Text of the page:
New Case Data
A lot of data to cover in this analysis. Starting with cases – as of the data I have downloaded (to June 16th) – you can clearly see an explosion of cases in the South. See below:
Arizona has been widely reported is leading the way, but as you can see from this picture, many states are exceeding 100 new cases per million per day.
Context – from my previous posts – the fatality rate for a new case today is approximately 3.5% – so anything greater than 30 new cases per day – will exceed 1 fatality per million in the near term. If that trend holds – then look for possibly 7 fatalities per million per day in Arizona in the next few weeks.
Also recall that at New York’s peak in early April – over 500 cases per day, per million were being reported. Rhode Island, Massachusets, and NJ all hit a peak exceeding 360 cases per million per day in late April. All now feature on the top 3 for recent fatalities. Case data matters and seemingly is a good predictor of fatalities 3 to 6 weeks in the future.
Today’s fatalities however are driven by cases from a few weeks ago. Here the North – and in particular the North East leads the way – in paricular Rhode Island. Only 16 states are at, or below the level of 1 fatality per million per day.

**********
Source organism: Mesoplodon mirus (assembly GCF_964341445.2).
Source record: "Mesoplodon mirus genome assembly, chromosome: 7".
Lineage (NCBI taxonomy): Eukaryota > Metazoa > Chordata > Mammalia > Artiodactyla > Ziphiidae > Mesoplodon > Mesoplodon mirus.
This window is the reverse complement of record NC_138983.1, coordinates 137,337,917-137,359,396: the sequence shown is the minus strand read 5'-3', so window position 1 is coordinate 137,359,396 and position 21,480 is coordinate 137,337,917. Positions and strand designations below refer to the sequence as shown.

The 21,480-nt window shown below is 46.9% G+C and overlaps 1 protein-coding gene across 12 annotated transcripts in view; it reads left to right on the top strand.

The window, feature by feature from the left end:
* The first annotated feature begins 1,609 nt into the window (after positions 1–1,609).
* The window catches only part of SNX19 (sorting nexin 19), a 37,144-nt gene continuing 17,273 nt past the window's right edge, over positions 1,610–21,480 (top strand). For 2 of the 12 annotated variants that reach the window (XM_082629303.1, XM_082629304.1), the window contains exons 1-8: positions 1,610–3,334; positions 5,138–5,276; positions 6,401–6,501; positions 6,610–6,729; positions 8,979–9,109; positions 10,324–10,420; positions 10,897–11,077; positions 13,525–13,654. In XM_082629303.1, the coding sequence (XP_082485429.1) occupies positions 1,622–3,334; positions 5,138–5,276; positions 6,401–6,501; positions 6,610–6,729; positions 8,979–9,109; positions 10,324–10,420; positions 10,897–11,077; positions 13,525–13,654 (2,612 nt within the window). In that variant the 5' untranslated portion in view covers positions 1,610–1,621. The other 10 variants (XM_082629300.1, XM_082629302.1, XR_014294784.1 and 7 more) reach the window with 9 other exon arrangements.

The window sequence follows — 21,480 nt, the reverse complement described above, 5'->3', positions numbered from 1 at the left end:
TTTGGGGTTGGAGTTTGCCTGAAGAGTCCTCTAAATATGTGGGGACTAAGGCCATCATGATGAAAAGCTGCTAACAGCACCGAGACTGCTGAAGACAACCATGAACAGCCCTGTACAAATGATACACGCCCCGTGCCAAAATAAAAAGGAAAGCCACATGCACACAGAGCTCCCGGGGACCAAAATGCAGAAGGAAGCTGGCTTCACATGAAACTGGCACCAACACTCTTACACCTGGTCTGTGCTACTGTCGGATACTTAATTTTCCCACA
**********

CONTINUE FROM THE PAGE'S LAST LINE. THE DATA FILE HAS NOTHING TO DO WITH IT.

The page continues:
Its time to relook at hospital capacity. Looking at the past few weeks of case data, and dividing that by an internet search of hospital bed capacity – we get the following estimate of which states may start to experience constraints against capacity. The good news – nothing looks too severe right now – but the media focus on Arizona is appropriate (but they should also consider Maryland, Utah, Nebraska, Indiana etc).
The assumptions behing the expected bed need are 15% of current caseload – which is estimated as the past 1 month of cases. Both are estimates / assumptions – but I’m sure the general direction of the analysis is sound. 15% was used by NY for capacity planning in the early stages of COVID.